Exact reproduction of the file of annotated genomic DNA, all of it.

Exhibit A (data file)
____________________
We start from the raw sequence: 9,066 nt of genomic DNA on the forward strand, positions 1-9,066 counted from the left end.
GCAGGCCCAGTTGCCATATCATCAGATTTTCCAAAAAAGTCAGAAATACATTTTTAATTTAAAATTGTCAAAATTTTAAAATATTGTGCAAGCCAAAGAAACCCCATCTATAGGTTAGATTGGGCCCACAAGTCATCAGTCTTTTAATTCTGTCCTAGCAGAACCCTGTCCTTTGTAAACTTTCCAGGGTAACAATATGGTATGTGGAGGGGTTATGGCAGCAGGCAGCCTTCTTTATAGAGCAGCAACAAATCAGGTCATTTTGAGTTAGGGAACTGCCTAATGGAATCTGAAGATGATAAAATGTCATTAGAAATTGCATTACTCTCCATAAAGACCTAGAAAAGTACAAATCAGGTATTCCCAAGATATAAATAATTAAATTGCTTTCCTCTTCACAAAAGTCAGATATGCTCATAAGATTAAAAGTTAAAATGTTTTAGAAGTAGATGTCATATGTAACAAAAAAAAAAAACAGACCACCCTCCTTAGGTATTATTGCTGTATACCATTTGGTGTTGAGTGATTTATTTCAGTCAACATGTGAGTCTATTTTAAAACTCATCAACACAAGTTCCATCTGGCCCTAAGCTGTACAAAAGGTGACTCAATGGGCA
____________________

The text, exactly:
We start from the raw sequence: 9,066 nt of genomic DNA on the forward strand, positions 1-9,066 counted from the left end.
GCAGGCCCAGTTGCCATATCATCAGATTTTCCAAAAAAGTCAGAAATACATTTTTAATTTAAAATTGTCAAAATTTTAAAATATTGTGCAAGCCAAAGAAACCCCATCTATAGGTTAGATTGGGCCCACAAGTCATCAGTCTTTTAATTCTGTCCTAGCAGAACCCTGTCCTTTGTAAACTTTCCAGGGTAACAATATGGTATGTGGAGGGGTTATGGCAGCAGGCAGCCTTCTTTATAGAGCAGCAACAAATCAGGTCATTTTGAGTTAGGGAACTGCCTAATGGAATCTGAAGATGATAAAATGTCATTAGAAATTGCATTACTCTCCATAAAGACCTAGAAAAGTACAAATCAGGTATTCCCAAGATATAAATAATTAAATTGCTTTCCTCTTCACAAAAGTCAGATATGCTCATAAGATTAAAAGTTAAAATGTTTTAGAAGTAGATGTCATATGTAACAAAAAAAAAAAACAGACCACCCTCCTTAGGTATTATTGCTGTATACCATTTGGTGTTGAGTGATTTATTTCAGTCAACATGTGAGTCTATTTTAAAACTCATCAACACAAGTTCCATCTGGCCCTAAGCTGTACAAAAGGTGACTCAATGGGCA